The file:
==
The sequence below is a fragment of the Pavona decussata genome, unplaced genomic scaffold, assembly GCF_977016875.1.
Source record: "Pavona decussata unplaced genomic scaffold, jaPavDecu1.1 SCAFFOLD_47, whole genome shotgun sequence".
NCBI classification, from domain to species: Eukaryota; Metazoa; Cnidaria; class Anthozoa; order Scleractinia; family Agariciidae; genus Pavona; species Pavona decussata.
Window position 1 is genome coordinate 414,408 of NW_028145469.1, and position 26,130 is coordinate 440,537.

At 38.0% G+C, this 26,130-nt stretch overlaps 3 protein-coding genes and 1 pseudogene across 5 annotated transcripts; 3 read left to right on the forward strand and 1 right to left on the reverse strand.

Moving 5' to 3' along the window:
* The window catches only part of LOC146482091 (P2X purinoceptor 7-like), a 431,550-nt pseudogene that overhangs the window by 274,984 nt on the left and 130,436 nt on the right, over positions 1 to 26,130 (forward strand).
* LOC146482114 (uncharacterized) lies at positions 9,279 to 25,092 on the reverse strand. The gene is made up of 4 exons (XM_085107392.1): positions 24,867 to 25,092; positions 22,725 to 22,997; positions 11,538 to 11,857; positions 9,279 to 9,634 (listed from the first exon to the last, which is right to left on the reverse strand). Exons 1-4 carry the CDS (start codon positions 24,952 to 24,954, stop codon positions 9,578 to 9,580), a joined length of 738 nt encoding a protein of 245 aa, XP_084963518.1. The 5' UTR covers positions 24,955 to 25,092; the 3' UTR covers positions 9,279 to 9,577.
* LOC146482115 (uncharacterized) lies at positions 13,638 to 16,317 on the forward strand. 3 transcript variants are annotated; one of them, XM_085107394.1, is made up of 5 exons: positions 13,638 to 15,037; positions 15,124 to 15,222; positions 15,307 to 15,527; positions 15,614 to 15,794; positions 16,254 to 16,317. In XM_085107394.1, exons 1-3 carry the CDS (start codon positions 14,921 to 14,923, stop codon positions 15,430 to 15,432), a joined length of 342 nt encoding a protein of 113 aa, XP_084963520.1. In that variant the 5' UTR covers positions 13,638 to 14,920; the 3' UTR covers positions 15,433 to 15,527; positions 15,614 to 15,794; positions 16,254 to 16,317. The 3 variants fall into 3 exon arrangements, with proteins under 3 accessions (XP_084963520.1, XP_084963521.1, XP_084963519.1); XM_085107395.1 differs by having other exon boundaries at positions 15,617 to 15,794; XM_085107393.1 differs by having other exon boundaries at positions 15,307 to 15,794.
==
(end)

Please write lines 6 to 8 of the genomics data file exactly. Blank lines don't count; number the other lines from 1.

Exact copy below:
Moving 5' to 3' along the window:
* The window catches only part of LOC146482091 (P2X purinoceptor 7-like), a 431,550-nt pseudogene that overhangs the window by 274,984 nt on the left and 130,436 nt on the right, over positions 1 to 26,130 (forward strand).
* LOC146482114 (uncharacterized) lies at positions 9,279 to 25,092 on the reverse strand. The gene is made up of 4 exons (XM_085107392.1): positions 24,867 to 25,092; positions 22,725 to 22,997; positions 11,538 to 11,857; positions 9,279 to 9,634 (listed from the first exon to the last, which is right to left on the reverse strand). Exons 1-4 carry the CDS (start codon positions 24,952 to 24,954, stop codon positions 9,578 to 9,580), a joined length of 738 nt encoding a protein of 245 aa, XP_084963518.1. The 5' UTR covers positions 24,955 to 25,092; the 3' UTR covers positions 9,279 to 9,577.